Last month INXS released the double CD Shine Like It Does — The Anthology (1979-1997), which chronicles the band's career from its meager beginnings in Australia through its last recorded work with late frontman Michael Hutchence.
Though Hutchence was found dead in a Sydney hotel room in November 1997, the group continues to play live with new singer Jon Stevens and hopes to work on new material before the end of the year. Still, right now INXS are mostly living in the past — in addition to the career retrospective, the band has signed a deal with Columbia TriStar to put together a comprehensive film documentary.
"We've spent the last couple years collecting footage for the film that was shot all over the world," guitarist and sax player Kirk Pengilly told VH1 recently. "Plus, we've got home movies that we're putting on there as well."
Pengilly said he's not sure when the movie will be finished or if it will receive widespread theatrical release. Right now, his main concern is simply to do justice to his band's legacy. "I just want to make sure this is a good and accurate reflection of INXS," he said.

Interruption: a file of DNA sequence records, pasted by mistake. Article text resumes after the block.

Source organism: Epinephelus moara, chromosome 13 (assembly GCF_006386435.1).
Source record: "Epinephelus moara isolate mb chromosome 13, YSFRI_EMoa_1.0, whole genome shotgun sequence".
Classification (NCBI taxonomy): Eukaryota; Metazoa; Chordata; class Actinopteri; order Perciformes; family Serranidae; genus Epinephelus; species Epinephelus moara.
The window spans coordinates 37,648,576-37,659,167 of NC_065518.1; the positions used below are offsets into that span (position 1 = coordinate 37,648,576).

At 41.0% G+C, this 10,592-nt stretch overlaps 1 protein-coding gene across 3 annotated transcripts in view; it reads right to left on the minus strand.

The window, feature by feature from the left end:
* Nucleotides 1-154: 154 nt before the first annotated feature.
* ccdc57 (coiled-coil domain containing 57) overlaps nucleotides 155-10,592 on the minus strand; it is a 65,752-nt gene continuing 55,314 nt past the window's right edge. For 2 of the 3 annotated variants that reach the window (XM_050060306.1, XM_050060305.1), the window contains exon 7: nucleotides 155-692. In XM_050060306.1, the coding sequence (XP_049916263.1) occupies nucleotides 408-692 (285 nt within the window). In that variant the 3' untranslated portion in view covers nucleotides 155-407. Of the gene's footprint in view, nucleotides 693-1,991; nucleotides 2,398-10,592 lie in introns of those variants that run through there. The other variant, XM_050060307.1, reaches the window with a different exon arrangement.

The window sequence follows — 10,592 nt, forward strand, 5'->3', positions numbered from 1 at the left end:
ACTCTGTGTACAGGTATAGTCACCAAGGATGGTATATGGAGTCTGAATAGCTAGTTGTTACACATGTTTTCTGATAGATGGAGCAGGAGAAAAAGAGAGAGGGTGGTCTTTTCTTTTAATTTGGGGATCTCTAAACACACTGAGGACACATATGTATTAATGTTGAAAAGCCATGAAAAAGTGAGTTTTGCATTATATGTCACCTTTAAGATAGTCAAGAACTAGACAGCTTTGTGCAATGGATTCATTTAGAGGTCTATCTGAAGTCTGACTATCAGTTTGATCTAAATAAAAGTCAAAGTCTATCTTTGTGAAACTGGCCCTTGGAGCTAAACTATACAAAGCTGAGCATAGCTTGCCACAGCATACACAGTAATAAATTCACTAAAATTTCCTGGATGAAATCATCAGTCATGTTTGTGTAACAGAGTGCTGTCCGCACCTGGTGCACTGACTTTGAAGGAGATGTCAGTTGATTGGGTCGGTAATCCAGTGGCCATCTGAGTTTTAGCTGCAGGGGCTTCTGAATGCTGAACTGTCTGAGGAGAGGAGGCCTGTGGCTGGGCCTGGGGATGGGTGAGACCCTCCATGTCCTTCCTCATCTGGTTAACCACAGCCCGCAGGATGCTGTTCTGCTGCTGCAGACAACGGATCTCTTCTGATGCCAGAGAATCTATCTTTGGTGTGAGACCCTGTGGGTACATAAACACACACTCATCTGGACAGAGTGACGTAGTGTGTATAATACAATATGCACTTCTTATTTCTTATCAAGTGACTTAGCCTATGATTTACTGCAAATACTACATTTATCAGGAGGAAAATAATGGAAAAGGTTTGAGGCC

In addition to serving as a reminder of the band's accomplishments in pop music before the dawn of alternative rock, Pengilly said the film will hopefully help the band get on with its post-Hutchence career.
"It should give us a bit of closure," he said. "I'm very excited about the future of the band.
Added guitarist and keyboardist Andrew Farriss, "Out of something debilitatingly tragic comes something liberating and, strangely enough, something Michael would have considered an opportunity."
INXS plan to tour Europe in November, and early next year they hope to play North America.